Driven To Succeed

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The stress of working with local auto businesses sent one internship coordinator back to full-time teaching.

The stress of working with the local auto businesses was enough to send Gene Kirkpatrick back to being a full-time teacher after spending three years as the internship coordinator. He was happy to turn the job over to Stewart.

"I feel more effective working one-on-one with the students preparing them for this industry than being out here putting up with the politics and frustrations," Kirkpatrick says.

Those politics spring from the competition between Tulsa auto businesses, Stewart says.

Before GM came to town with its internship program, Tulsa Technology Center and the local chamber of commerce had already started an auto-repair internship program called Transportation-2000. Under T-2000, car dealers and independent auto-shop owners met on the same advisory committee for the vocational school.

When AYES became an option, the GM car dealers chose to have their own internship program rather than participate in T-2000 with the independent auto-shop owners.

"They wanted complete separation with advertising and publicity from the nondealers," Stewart says of the gm dealers.

Tulsa Technology Center accommodated the dealers by operating both T-2000 and AYES, with separate advisory committees. Of the 36 center students who completed internships last summer, half interned with AYES dealers and half with T-2000 businesses.

"We ought to have only one program," says Jim Blankenship, the owner of Jim Blankenship's Body Shop and the chairman of the transportation executive advisory committee for Tulsa Technology Center. "It's a duplication. We're two organizations doing the same thing with the same instructors, same students, and everything."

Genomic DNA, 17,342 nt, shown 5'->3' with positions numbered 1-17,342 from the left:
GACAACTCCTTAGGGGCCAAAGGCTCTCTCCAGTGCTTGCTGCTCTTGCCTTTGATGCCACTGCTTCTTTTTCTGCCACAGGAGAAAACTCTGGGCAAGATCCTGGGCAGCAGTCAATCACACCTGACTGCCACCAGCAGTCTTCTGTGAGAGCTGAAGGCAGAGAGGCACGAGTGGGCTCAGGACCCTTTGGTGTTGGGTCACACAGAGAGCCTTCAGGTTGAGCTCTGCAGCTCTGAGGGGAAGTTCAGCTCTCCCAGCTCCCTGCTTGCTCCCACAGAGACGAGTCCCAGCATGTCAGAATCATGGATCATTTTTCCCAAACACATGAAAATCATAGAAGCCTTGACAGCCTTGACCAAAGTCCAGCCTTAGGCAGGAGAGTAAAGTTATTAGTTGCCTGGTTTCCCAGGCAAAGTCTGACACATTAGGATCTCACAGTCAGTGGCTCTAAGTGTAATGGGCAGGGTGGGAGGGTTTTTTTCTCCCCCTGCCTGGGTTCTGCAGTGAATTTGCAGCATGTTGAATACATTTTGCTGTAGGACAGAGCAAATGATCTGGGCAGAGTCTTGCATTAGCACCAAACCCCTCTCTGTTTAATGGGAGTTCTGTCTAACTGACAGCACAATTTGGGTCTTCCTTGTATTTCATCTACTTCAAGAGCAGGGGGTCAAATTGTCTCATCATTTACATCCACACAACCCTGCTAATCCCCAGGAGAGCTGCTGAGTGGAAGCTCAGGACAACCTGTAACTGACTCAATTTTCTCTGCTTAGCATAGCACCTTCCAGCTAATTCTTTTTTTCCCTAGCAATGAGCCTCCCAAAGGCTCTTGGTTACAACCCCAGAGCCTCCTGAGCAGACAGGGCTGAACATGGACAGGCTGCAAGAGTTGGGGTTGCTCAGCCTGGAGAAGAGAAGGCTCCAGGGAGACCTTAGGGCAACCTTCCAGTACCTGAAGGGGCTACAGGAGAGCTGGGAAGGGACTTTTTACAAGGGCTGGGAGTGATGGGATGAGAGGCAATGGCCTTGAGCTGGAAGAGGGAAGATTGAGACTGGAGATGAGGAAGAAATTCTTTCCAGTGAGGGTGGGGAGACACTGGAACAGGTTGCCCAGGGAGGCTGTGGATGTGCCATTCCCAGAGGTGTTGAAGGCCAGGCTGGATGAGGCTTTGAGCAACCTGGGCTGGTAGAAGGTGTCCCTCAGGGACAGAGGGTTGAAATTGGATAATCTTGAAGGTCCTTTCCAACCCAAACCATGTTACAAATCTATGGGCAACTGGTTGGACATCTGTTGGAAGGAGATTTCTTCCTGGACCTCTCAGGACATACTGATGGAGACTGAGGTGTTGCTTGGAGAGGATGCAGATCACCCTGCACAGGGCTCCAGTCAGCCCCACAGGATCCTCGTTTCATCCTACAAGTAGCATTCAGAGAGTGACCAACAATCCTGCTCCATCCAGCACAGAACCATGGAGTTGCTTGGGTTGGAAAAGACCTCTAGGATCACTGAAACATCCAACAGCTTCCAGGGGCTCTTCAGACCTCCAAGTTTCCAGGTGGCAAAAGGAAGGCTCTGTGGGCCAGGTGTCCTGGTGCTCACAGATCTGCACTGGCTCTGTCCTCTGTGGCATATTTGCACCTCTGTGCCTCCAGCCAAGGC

The dealers also created some resentment by encouraging the vocational school to offer students a specific GM educational track.

The school needs to prepare students to work on all makes of vehicles for a variety of businesses.

Five car manufacturers, including GM, provide training programs for their own vehicle lines at Oklahoma State University at Okmulgee. The university places students in internships with only those five manufacturers, an arrangement that gives local dealers for those companies a major advantage in hiring auto technicians coming out of that program. Some Tulsa GM dealers wanted a similar arrangement at the high school level.

"Some dealers were real adamant about it," recalls service manager Terry Gordon, who, while he represents a dealership, says he could see both sides. "Some people felt that if [the educational track] wasn't all GM, dealers wouldn't buy into it."

Having an educational track for a specific vehicle line was a concession toward business that Tulsa Technology Center could not and did not make, Stewart says. The school needs to prepare students to work on all kinds of vehicles for a variety of businesses, from quick-service shops to independent repair shops to car dealerships, he says.

"As an educator, I have to take care of the kids," he says.

One lesson that both the public school instructors and the businessmen have learned about the Tulsa school-to-work programs for auto repair is that the payoffs aren't guaranteed, and they don't happen immediately.

Students sometimes drop out of the programs, either because they change their career goals or have a bad attitude.

"Attitude means more than aptitude," says Tim Dwyer, the owner of Superwrench, a Tulsa shop that specializes in repairing Japanese cars. He's had three student interns from the T-2000 program and fired two of them because of what he describes as attitude problems. But he likes the attitude of the third intern and may eventually hire her permanently, he says.

During the first year of the AYES program at Francis Tuttle Vocational Technical Center in Oklahoma City, two out of 11 students dropped out. In the second year of the program, five out of nine students dropped out.

"It's a hard program to stick with," says Tammy Ellis, an automotive-service-technology instructor at Francis Tuttle. The internship "is not sitting around working on a car when you feel like it."